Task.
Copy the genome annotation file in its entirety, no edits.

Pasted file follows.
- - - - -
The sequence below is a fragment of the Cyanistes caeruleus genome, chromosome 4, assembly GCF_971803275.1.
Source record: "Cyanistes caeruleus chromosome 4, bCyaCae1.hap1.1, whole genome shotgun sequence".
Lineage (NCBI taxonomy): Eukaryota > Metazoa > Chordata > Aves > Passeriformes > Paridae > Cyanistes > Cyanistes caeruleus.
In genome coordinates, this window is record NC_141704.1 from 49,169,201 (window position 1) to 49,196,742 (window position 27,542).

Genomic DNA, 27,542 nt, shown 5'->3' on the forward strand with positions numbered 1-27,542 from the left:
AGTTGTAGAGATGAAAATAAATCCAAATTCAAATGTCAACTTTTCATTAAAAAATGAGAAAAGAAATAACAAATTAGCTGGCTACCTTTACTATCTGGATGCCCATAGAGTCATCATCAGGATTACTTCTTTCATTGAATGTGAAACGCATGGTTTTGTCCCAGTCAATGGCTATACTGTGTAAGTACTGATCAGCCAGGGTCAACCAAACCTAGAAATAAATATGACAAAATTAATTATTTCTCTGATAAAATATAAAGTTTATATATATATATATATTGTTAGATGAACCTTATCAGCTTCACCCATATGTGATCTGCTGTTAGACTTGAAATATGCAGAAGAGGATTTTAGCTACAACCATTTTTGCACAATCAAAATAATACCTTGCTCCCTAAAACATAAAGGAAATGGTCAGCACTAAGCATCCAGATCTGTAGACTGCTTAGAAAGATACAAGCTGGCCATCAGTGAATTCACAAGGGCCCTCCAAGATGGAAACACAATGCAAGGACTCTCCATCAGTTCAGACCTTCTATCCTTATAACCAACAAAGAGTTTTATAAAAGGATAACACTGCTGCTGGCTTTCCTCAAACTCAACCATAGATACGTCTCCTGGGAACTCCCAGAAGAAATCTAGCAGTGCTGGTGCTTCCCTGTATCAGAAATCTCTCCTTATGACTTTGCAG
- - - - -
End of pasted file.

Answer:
The sequence below is a fragment of the Cyanistes caeruleus genome, chromosome 4, assembly GCF_971803275.1.
Source record: "Cyanistes caeruleus chromosome 4, bCyaCae1.hap1.1, whole genome shotgun sequence".
Lineage (NCBI taxonomy): Eukaryota > Metazoa > Chordata > Aves > Passeriformes > Paridae > Cyanistes > Cyanistes caeruleus.
In genome coordinates, this window is record NC_141704.1 from 49,169,201 (window position 1) to 49,196,742 (window position 27,542).

Genomic DNA, 27,542 nt, shown 5'->3' on the forward strand with positions numbered 1-27,542 from the left:
AGTTGTAGAGATGAAAATAAATCCAAATTCAAATGTCAACTTTTCATTAAAAAATGAGAAAAGAAATAACAAATTAGCTGGCTACCTTTACTATCTGGATGCCCATAGAGTCATCATCAGGATTACTTCTTTCATTGAATGTGAAACGCATGGTTTTGTCCCAGTCAATGGCTATACTGTGTAAGTACTGATCAGCCAGGGTCAACCAAACCTAGAAATAAATATGACAAAATTAATTATTTCTCTGATAAAATATAAAGTTTATATATATATATATATTGTTAGATGAACCTTATCAGCTTCACCCATATGTGATCTGCTGTTAGACTTGAAATATGCAGAAGAGGATTTTAGCTACAACCATTTTTGCACAATCAAAATAATACCTTGCTCCCTAAAACATAAAGGAAATGGTCAGCACTAAGCATCCAGATCTGTAGACTGCTTAGAAAGATACAAGCTGGCCATCAGTGAATTCACAAGGGCCCTCCAAGATGGAAACACAATGCAAGGACTCTCCATCAGTTCAGACCTTCTATCCTTATAACCAACAAAGAGTTTTATAAAAGGATAACACTGCTGCTGGCTTTCCTCAAACTCAACCATAGATACGTCTCCTGGGAACTCCCAGAAGAAATCTAGCAGTGCTGGTGCTTCCCTGTATCAGAAATCTCTCCTTATGACTTTGCAG